Tauseef Ahmad/ Abdul Basit | Two Circles
Five years ago, Hanan Majeed (name changed), 21, a Kashmiri youth from Baramulla district fell victim to addiction to Cannabis and heroin, a highly addictive drug made from morphine which destroyed his life. Majeed dropped out of school and his drug addiction led to issues with his family.
A year and a half ago, Majeed was admitted to a drug de-addiction center in North Kashmir to get him off drug addiction. Now Majeed is on the road to recovery.
Is Drug Addiction the Cost of Conflict in Kashmir?
“It [drug] destroyed his five years,” Mohsin Majeed, cousin of Hanan, told Two Circles.
Majeed’s situation is not unusual. The Kashmir valley – one of the world’s most heavily militarised zones, has a long history of human rights violations, internet shutdowns, random raids, and mass civilian arrests. All of this comes at a price. That cost is Kashmiris’ mental health, which drives hundreds of thousands of Kashmiris to drug addiction.
The easy availability of drugs has resulted in the loss of many young lives through overdose.
8% Population in Jammu and Kashmir Addicted to Drugs
According to figures provided in the Lok Sabha earlier this year by the Ministry of Social Justice and Empowerment, approximately 10 lakh persons, or 8% of the population of Jammu and Kashmir, use drugs of some type, such as cannabis, opioids, or sedatives. According to the 2011 census, the region’s population is 1.25 crore.
Similarly, Haziq Irshad, 21, a young man from a middle-class family in Uri village, Baramulla district, dropped out of school at 17 after becoming a drug addict.
“When his father discovered that his son was an addict, he asked me not to let him into the house. Because of cultural pressure, he showed no interest in taking him to the doctor. But I care about my son, so I didn’t give up,” Khatia Begum, 43, (name changed), Haziq’s mother, told Two Circles.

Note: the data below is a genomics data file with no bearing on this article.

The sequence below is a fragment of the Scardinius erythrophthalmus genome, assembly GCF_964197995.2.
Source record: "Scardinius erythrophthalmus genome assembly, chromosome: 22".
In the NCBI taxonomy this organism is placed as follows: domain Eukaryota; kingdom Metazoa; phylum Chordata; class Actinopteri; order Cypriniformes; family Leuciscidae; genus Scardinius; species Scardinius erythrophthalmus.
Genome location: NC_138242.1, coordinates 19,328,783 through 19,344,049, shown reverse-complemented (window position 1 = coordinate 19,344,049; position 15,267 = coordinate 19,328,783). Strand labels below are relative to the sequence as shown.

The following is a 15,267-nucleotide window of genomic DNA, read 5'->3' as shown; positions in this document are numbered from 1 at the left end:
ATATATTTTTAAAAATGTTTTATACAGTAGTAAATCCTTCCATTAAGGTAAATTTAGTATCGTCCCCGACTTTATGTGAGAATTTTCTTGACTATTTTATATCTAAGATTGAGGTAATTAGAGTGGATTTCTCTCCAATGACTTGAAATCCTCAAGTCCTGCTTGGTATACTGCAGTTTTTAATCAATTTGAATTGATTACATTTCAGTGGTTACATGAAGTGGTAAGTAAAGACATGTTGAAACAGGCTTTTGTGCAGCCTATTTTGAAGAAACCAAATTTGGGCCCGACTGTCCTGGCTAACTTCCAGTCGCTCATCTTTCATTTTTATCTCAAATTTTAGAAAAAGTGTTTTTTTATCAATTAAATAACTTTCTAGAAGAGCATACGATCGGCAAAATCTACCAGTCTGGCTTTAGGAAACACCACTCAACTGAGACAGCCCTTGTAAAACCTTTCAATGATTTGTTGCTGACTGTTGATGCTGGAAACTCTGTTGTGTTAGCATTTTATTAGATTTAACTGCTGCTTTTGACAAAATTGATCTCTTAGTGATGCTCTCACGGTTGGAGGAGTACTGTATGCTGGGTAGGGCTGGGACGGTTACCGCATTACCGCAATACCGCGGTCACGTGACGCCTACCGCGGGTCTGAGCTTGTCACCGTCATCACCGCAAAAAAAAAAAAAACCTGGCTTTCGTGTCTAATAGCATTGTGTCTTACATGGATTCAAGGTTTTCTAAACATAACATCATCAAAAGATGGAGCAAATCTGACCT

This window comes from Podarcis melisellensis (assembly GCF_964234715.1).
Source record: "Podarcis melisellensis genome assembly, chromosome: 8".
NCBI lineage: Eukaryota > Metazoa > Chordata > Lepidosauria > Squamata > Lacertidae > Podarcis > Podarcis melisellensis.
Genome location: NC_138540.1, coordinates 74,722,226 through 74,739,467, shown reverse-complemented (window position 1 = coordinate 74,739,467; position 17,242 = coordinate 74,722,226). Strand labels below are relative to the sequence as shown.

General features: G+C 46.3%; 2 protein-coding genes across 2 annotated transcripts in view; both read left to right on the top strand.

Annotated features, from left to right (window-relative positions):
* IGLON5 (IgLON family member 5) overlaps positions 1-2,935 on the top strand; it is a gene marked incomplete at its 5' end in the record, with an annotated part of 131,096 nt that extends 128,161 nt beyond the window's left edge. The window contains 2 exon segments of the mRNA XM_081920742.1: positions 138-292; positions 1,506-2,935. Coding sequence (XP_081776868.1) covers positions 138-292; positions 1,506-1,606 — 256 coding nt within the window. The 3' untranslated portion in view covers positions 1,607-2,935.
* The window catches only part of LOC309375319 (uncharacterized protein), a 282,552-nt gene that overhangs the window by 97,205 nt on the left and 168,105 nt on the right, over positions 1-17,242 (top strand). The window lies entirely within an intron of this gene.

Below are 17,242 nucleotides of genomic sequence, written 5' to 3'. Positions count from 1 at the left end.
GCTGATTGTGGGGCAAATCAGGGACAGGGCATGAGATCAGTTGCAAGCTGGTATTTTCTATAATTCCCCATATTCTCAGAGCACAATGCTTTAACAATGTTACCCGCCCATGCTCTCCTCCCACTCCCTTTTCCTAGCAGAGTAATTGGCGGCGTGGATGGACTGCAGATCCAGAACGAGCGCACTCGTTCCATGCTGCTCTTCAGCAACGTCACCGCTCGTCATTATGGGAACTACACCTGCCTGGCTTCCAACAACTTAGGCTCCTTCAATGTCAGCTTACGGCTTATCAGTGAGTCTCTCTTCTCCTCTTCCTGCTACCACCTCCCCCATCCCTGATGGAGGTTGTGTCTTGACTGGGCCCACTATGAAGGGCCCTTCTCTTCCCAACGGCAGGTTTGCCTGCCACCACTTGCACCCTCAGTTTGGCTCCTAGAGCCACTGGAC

Role of District Drug De-Addiction Centers in Helping Drug Addicts
Khatia took Haziq to doctors and even religious preachers to help cure Irshad’s drug addiction, and in the end, she got him enrolled at the District Drug De-addiction Centers (DDAC), where Ishad recovered from his addiction and now works at a garment shop.
Tufail Tariq (Name Changed), 31, from Bandipora district, has faced adversity his entire early life. After losing his father when he was four years old, Tufail, his brother, and four sisters were raised by their uncle and mother. Despite these obstacles, he was able to land a government job.
Tufail became addicted to cannabis during his adolescence. His addiction caused him to be temporarily suspended, and the consequences reached even further as one day when he returned home high which caused his mother to suffer a minor stroke.
Tufail’s family was concerned for his well-being and had him admitted to a local de-addiction center, where he received counselling.
Tufail stayed at the center for nearly a month, received pharmaceutical and psychiatric treatment, and engaged in games and leisure activities. During this period, his demeanour and behaviour won him recognition, particularly for his burgeoning literary skills. Tufail made use of the opportunity to hone his writing skills and penned a diary documenting his journey.
Tufail was discharged after successfully completing his treatment and remains under the watchful eye of DDAC through follow-up appointments. His return to government service has been nothing short of a triumph. Recognizing the pivotal role of family support in recovery, DDAC conducted family counselling sessions, urging Tufail’s loved ones to provide the emotional and psychological backing he needs.
Shabum, a senior counsellor at the Bandipora Drug De-Addiction Center, told Two Circles that the majority of drug addicts who visit the center are between the ages of 20 and 30 and that most are addicted to heroin these days.
“At DDAC, our first priority is to provide a safe and welcoming environment for people dealing with addiction. We assure them that they will not be harmed or mistreated; rather, we approach them as friends, seeking to understand the extent of their addiction and its history,” Shabnum explained.
In some circumstances, the DDAC admits a person for about a month to give regular, balanced meals, encourage adequate rest, and promote healthy sleep patterns.
On the condition of anonymity, a police official in the Baramulla district told Two Circles that the drug problem is becoming more difficult than militancy. He encouraged people to come out and help authorities control this threat.
Tauseef Ahmad and Abdul Basit are independent reporters based in Kashmir.